The Falklands War, a 10-week undeclared conflict between Argentina and the United Kingdom, broke out in April 1982 over two British dependent territories in the South Atlantic. However, it appears, the Argentine threat was not the only one that Downing Street had to counter at the time.
The Argentine government said on Tuesday that the number of people requesting food assistance has increased following the government lockdown to help prevent the spread of COVID-19, leaving some unable to work.
The coronavirus pandemic is the worst global crisis since World War II, UN Secretary-General Antonio Guterres said on Tuesday, expressing concern that it could trigger conflicts around the world.
U.S. President Donald Trump on Tuesday urged Florida officials to open an Atlantic Coast port to a Dutch cruise ship stuck at sea with a deadly coronavirus outbreak onboard, urging the governor to drop his opposition.
The Falkland Islands government announced on Tuesday that have reinforced medical facilities and Covid-19 arrangements with the support from the British government and the normalization of the Airbridge with Brize Norton.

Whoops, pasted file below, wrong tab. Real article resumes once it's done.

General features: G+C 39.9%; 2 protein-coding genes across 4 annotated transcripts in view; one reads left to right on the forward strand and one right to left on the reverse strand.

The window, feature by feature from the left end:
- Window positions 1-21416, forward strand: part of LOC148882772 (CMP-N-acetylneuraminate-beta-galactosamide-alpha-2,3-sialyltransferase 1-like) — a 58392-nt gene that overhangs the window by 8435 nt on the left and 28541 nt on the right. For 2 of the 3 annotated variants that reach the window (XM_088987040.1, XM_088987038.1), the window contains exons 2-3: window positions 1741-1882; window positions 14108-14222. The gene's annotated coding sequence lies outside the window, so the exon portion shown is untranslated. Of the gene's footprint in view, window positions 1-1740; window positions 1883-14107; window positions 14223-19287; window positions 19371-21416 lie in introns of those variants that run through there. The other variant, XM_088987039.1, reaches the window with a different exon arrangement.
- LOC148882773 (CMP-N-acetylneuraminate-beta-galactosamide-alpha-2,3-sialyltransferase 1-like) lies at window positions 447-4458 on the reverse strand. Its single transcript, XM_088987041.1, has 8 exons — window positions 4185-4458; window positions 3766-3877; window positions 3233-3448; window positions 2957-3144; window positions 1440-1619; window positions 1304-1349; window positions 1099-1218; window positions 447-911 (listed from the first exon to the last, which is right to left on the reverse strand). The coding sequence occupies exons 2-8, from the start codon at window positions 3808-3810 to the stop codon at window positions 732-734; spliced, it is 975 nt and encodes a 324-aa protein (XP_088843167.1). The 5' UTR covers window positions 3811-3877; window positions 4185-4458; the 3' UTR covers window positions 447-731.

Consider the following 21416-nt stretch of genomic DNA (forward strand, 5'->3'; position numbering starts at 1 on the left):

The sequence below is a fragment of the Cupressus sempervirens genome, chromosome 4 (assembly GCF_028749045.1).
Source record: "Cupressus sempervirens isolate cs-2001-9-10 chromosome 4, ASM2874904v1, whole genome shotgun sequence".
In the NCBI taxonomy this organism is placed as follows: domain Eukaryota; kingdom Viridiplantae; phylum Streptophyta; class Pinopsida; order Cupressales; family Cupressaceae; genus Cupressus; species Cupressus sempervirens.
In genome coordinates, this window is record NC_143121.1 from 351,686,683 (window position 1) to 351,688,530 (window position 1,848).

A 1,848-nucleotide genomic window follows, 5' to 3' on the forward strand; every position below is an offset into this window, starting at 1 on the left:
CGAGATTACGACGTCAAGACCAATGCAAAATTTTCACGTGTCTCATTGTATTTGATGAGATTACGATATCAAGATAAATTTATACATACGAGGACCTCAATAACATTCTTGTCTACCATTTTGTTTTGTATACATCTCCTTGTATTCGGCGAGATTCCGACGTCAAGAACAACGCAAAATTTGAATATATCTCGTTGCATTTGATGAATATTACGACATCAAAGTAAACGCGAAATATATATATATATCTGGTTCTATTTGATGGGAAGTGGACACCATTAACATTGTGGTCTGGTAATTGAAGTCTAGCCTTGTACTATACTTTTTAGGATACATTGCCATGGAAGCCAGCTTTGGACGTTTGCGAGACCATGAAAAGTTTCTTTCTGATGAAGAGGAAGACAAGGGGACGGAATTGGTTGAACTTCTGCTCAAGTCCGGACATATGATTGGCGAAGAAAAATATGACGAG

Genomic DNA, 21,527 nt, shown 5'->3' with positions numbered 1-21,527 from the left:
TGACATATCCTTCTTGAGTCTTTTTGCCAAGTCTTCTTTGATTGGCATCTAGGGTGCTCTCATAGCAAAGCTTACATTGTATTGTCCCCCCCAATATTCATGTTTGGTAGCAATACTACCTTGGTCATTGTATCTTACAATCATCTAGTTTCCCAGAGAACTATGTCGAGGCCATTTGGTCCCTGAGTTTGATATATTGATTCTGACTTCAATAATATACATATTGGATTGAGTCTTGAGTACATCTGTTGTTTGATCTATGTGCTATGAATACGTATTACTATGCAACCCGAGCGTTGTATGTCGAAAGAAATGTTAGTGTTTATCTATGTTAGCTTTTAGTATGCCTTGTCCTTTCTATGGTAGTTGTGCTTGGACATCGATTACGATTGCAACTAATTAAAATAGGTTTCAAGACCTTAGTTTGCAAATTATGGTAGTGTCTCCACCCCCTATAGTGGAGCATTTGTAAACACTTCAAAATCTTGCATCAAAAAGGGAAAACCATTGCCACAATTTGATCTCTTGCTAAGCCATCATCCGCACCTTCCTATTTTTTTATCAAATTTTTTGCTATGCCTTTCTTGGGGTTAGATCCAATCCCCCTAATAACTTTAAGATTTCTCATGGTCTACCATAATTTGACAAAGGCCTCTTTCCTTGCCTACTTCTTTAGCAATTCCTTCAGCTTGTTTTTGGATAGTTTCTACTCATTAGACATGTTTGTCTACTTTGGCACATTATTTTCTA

The Bahamas flagged vessel named Bader III, which specializes in transporting live cattle, docked last weekend at Estaleiro Rio Grande Pier, Brazil, to handle the largest ever shipment of such cargo at the port.
Mexico declared a health emergency on Monday and issued stricter rules aimed at containing the fast-spreading coronavirus after its number of cases surged past 1,000 and the death toll rose sharply.
China has not approved any new Brazilian meat plants for export this year because of the coronavirus pandemic, an official at Brazil’s Agriculture Ministry said, adding that all approvals were on hold until the crisis eases.
Wall Street’s three major indexes tumbled on Tuesday, with the Dow registering its biggest quarterly decline since 1987 and the S&P 500 suffering its deepest quarterly drop since the financial crisis on growing evidence of massive economic damage from the coronavirus pandemic.
Diabetes, heart disease and long-term lung problems are the most common underlying conditions among Americans hospitalized with the illness caused by the new coronavirus, but more than one in five people requiring intensive care had no such health issues, according to a report issued on Tuesday.